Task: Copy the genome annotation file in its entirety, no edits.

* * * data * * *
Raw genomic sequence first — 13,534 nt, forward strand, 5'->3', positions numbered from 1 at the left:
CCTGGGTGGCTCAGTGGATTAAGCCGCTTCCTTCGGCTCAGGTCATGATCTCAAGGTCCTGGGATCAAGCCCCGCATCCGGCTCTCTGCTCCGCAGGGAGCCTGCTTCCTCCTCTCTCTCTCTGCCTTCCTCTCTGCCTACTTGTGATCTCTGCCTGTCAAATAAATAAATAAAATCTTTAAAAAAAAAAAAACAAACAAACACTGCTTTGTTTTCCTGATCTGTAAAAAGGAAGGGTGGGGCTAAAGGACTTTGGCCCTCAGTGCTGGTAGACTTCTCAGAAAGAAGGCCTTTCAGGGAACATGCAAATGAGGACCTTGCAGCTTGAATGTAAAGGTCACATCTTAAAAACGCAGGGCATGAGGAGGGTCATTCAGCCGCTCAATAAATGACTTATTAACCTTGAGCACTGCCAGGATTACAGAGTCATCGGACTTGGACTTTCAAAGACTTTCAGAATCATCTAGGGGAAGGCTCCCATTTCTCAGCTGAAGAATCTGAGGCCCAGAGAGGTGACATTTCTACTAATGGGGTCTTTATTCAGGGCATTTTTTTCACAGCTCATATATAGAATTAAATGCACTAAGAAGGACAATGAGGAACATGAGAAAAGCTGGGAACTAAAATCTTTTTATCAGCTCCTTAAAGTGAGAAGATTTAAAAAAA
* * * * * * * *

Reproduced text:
Raw genomic sequence first — 13,534 nt, forward strand, 5'->3', positions numbered from 1 at the left:
CCTGGGTGGCTCAGTGGATTAAGCCGCTTCCTTCGGCTCAGGTCATGATCTCAAGGTCCTGGGATCAAGCCCCGCATCCGGCTCTCTGCTCCGCAGGGAGCCTGCTTCCTCCTCTCTCTCTCTGCCTTCCTCTCTGCCTACTTGTGATCTCTGCCTGTCAAATAAATAAATAAAATCTTTAAAAAAAAAAAAACAAACAAACACTGCTTTGTTTTCCTGATCTGTAAAAAGGAAGGGTGGGGCTAAAGGACTTTGGCCCTCAGTGCTGGTAGACTTCTCAGAAAGAAGGCCTTTCAGGGAACATGCAAATGAGGACCTTGCAGCTTGAATGTAAAGGTCACATCTTAAAAACGCAGGGCATGAGGAGGGTCATTCAGCCGCTCAATAAATGACTTATTAACCTTGAGCACTGCCAGGATTACAGAGTCATCGGACTTGGACTTTCAAAGACTTTCAGAATCATCTAGGGGAAGGCTCCCATTTCTCAGCTGAAGAATCTGAGGCCCAGAGAGGTGACATTTCTACTAATGGGGTCTTTATTCAGGGCATTTTTTTCACAGCTCATATATAGAATTAAATGCACTAAGAAGGACAATGAGGAACATGAGAAAAGCTGGGAACTAAAATCTTTTTATCAGCTCCTTAAAGTGAGAAGATTTAAAAAAA